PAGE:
Market experience eliminates some anomalies--and creates new ones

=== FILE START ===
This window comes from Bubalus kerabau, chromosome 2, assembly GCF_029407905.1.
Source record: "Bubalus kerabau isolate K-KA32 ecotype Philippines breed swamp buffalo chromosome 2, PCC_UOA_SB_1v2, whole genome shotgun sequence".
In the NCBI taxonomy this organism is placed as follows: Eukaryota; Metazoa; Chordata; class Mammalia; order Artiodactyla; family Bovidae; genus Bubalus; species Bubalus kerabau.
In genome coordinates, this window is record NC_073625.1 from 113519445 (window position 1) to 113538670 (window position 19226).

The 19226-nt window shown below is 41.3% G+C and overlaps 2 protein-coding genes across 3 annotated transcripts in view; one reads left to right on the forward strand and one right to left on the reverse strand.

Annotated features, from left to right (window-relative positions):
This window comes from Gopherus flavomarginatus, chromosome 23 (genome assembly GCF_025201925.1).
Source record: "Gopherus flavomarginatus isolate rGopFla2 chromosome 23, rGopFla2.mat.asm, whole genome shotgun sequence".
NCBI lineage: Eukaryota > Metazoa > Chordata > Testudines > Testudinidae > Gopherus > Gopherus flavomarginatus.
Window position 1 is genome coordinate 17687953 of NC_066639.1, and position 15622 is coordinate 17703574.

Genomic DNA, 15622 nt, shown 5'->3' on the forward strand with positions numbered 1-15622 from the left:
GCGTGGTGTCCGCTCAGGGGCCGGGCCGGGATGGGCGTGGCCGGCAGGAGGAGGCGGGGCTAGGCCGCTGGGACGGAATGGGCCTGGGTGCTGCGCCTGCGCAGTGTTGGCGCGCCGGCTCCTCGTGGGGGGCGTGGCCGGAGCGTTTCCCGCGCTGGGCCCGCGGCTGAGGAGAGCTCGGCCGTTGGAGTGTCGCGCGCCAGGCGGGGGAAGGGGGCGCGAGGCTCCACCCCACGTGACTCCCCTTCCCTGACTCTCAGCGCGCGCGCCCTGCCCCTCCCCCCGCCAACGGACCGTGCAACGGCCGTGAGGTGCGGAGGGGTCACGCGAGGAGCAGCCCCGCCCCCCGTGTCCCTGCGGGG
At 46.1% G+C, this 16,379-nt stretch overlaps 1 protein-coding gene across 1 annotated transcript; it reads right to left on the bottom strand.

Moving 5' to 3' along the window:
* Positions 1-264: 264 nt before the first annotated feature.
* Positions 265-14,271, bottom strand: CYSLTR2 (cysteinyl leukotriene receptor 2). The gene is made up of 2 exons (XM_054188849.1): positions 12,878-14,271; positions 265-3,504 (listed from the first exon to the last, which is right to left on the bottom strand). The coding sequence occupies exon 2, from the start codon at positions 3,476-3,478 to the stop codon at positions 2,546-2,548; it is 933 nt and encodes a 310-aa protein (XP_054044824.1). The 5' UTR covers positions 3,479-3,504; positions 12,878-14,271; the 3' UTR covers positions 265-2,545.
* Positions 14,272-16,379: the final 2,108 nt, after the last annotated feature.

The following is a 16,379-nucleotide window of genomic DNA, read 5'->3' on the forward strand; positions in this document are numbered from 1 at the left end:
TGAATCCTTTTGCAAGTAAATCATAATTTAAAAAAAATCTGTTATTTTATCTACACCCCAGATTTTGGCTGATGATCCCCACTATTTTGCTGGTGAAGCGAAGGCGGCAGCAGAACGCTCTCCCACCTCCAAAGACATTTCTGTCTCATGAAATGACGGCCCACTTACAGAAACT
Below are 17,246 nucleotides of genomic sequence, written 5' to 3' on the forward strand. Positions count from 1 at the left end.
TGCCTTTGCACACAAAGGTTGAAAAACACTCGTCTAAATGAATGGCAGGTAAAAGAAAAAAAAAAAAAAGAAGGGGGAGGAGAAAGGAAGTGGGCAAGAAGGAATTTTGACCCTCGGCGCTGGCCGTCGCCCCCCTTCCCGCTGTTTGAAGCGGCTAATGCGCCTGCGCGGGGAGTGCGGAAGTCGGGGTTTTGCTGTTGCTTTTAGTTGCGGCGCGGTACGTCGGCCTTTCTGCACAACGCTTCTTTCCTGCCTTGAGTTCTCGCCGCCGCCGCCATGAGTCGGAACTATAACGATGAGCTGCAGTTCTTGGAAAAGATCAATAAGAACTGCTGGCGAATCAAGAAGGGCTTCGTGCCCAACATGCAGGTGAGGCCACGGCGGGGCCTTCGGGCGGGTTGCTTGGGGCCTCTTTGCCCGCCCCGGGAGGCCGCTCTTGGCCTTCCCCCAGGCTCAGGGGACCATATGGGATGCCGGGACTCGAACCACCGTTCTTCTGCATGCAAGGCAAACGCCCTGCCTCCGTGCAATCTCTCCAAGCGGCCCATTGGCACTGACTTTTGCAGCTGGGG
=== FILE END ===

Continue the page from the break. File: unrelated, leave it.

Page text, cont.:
We report two experiments which investigate whether experience of decision making in repeated markets purges behaviour of preference reversals. We investigate two behavioural mechanisms that may be shaping bids in repeated auctions: A tendency to adjust bids towards previously observed market prices, and a tendency to reduce bids following bad market outcomes. We find little support for the former but strong support for the latter. Also, whilst 'just enough' market exposure eliminates the typical preference reversal phenomenon, continued exposure fosters the mirror image anomaly. Therefore, although market experience shapes behaviour, in our experiments, it does not generally promote consistency with standard preference theory.
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